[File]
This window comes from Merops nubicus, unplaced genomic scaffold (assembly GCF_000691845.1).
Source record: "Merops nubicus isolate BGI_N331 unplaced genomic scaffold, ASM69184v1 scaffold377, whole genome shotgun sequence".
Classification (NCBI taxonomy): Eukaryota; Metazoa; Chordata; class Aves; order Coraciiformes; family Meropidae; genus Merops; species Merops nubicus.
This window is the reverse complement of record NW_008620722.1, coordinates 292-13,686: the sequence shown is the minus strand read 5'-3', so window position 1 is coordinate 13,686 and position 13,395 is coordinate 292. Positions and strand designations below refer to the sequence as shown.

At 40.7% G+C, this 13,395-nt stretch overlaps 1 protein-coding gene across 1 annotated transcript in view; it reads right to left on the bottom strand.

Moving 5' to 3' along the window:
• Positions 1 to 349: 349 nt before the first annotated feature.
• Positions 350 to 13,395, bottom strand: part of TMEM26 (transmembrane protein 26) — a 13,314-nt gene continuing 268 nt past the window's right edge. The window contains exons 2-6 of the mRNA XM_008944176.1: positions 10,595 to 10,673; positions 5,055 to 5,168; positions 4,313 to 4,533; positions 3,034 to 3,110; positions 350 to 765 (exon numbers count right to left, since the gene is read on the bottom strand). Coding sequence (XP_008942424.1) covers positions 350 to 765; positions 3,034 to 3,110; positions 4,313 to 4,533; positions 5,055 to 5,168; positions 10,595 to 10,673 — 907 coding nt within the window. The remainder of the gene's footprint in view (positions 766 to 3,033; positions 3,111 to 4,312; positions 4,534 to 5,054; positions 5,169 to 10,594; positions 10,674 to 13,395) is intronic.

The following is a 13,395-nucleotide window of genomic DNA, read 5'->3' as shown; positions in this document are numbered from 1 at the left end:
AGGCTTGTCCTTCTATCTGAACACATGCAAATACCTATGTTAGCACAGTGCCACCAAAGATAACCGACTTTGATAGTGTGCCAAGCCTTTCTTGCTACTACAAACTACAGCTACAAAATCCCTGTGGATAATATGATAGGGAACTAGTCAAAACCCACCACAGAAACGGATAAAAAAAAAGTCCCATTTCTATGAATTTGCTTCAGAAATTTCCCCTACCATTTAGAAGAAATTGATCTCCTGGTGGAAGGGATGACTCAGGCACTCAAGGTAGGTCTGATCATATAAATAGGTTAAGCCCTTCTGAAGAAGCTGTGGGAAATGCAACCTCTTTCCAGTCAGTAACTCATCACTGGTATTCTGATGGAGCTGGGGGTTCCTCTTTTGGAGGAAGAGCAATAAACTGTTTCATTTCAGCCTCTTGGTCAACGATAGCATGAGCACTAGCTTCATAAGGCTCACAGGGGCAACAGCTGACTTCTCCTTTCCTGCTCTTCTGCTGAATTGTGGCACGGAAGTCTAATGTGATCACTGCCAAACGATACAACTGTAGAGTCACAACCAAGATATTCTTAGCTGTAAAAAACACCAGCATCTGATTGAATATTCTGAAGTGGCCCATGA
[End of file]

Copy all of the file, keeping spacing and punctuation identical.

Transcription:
This window comes from Merops nubicus, unplaced genomic scaffold (assembly GCF_000691845.1).
Source record: "Merops nubicus isolate BGI_N331 unplaced genomic scaffold, ASM69184v1 scaffold377, whole genome shotgun sequence".
Classification (NCBI taxonomy): Eukaryota; Metazoa; Chordata; class Aves; order Coraciiformes; family Meropidae; genus Merops; species Merops nubicus.
This window is the reverse complement of record NW_008620722.1, coordinates 292-13,686: the sequence shown is the minus strand read 5'-3', so window position 1 is coordinate 13,686 and position 13,395 is coordinate 292. Positions and strand designations below refer to the sequence as shown.

At 40.7% G+C, this 13,395-nt stretch overlaps 1 protein-coding gene across 1 annotated transcript in view; it reads right to left on the bottom strand.

Moving 5' to 3' along the window:
• Positions 1 to 349: 349 nt before the first annotated feature.
• Positions 350 to 13,395, bottom strand: part of TMEM26 (transmembrane protein 26) — a 13,314-nt gene continuing 268 nt past the window's right edge. The window contains exons 2-6 of the mRNA XM_008944176.1: positions 10,595 to 10,673; positions 5,055 to 5,168; positions 4,313 to 4,533; positions 3,034 to 3,110; positions 350 to 765 (exon numbers count right to left, since the gene is read on the bottom strand). Coding sequence (XP_008942424.1) covers positions 350 to 765; positions 3,034 to 3,110; positions 4,313 to 4,533; positions 5,055 to 5,168; positions 10,595 to 10,673 — 907 coding nt within the window. The remainder of the gene's footprint in view (positions 766 to 3,033; positions 3,111 to 4,312; positions 4,534 to 5,054; positions 5,169 to 10,594; positions 10,674 to 13,395) is intronic.

The following is a 13,395-nucleotide window of genomic DNA, read 5'->3' as shown; positions in this document are numbered from 1 at the left end:
AGGCTTGTCCTTCTATCTGAACACATGCAAATACCTATGTTAGCACAGTGCCACCAAAGATAACCGACTTTGATAGTGTGCCAAGCCTTTCTTGCTACTACAAACTACAGCTACAAAATCCCTGTGGATAATATGATAGGGAACTAGTCAAAACCCACCACAGAAACGGATAAAAAAAAAGTCCCATTTCTATGAATTTGCTTCAGAAATTTCCCCTACCATTTAGAAGAAATTGATCTCCTGGTGGAAGGGATGACTCAGGCACTCAAGGTAGGTCTGATCATATAAATAGGTTAAGCCCTTCTGAAGAAGCTGTGGGAAATGCAACCTCTTTCCAGTCAGTAACTCATCACTGGTATTCTGATGGAGCTGGGGGTTCCTCTTTTGGAGGAAGAGCAATAAACTGTTTCATTTCAGCCTCTTGGTCAACGATAGCATGAGCACTAGCTTCATAAGGCTCACAGGGGCAACAGCTGACTTCTCCTTTCCTGCTCTTCTGCTGAATTGTGGCACGGAAGTCTAATGTGATCACTGCCAAACGATACAACTGTAGAGTCACAACCAAGATATTCTTAGCTGTAAAAAACACCAGCATCTGATTGAATATTCTGAAGTGGCCCATGA